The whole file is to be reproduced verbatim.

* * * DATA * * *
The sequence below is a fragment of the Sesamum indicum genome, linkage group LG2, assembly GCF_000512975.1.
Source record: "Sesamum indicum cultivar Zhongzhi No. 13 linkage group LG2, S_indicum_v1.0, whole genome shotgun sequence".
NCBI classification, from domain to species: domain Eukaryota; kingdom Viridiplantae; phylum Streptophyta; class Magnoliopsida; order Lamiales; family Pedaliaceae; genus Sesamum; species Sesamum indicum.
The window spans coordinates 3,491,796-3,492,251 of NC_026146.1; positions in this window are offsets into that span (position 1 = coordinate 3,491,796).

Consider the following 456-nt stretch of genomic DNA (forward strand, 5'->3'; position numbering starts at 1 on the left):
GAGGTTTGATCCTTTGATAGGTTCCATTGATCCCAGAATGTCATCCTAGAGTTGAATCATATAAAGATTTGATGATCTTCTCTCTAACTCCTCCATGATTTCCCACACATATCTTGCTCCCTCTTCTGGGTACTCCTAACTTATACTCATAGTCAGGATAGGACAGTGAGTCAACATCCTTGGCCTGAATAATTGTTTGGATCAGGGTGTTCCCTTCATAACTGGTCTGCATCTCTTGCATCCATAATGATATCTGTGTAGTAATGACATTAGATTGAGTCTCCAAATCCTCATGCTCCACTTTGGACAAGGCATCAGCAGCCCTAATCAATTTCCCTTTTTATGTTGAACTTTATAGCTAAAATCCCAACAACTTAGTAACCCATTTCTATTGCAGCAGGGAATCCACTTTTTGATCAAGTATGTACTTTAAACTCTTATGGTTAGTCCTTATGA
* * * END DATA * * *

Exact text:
The sequence below is a fragment of the Sesamum indicum genome, linkage group LG2, assembly GCF_000512975.1.
Source record: "Sesamum indicum cultivar Zhongzhi No. 13 linkage group LG2, S_indicum_v1.0, whole genome shotgun sequence".
NCBI classification, from domain to species: domain Eukaryota; kingdom Viridiplantae; phylum Streptophyta; class Magnoliopsida; order Lamiales; family Pedaliaceae; genus Sesamum; species Sesamum indicum.
The window spans coordinates 3,491,796-3,492,251 of NC_026146.1; positions in this window are offsets into that span (position 1 = coordinate 3,491,796).

Consider the following 456-nt stretch of genomic DNA (forward strand, 5'->3'; position numbering starts at 1 on the left):
GAGGTTTGATCCTTTGATAGGTTCCATTGATCCCAGAATGTCATCCTAGAGTTGAATCATATAAAGATTTGATGATCTTCTCTCTAACTCCTCCATGATTTCCCACACATATCTTGCTCCCTCTTCTGGGTACTCCTAACTTATACTCATAGTCAGGATAGGACAGTGAGTCAACATCCTTGGCCTGAATAATTGTTTGGATCAGGGTGTTCCCTTCATAACTGGTCTGCATCTCTTGCATCCATAATGATATCTGTGTAGTAATGACATTAGATTGAGTCTCCAAATCCTCATGCTCCACTTTGGACAAGGCATCAGCAGCCCTAATCAATTTCCCTTTTTATGTTGAACTTTATAGCTAAAATCCCAACAACTTAGTAACCCATTTCTATTGCAGCAGGGAATCCACTTTTTGATCAAGTATGTACTTTAAACTCTTATGGTTAGTCCTTATGA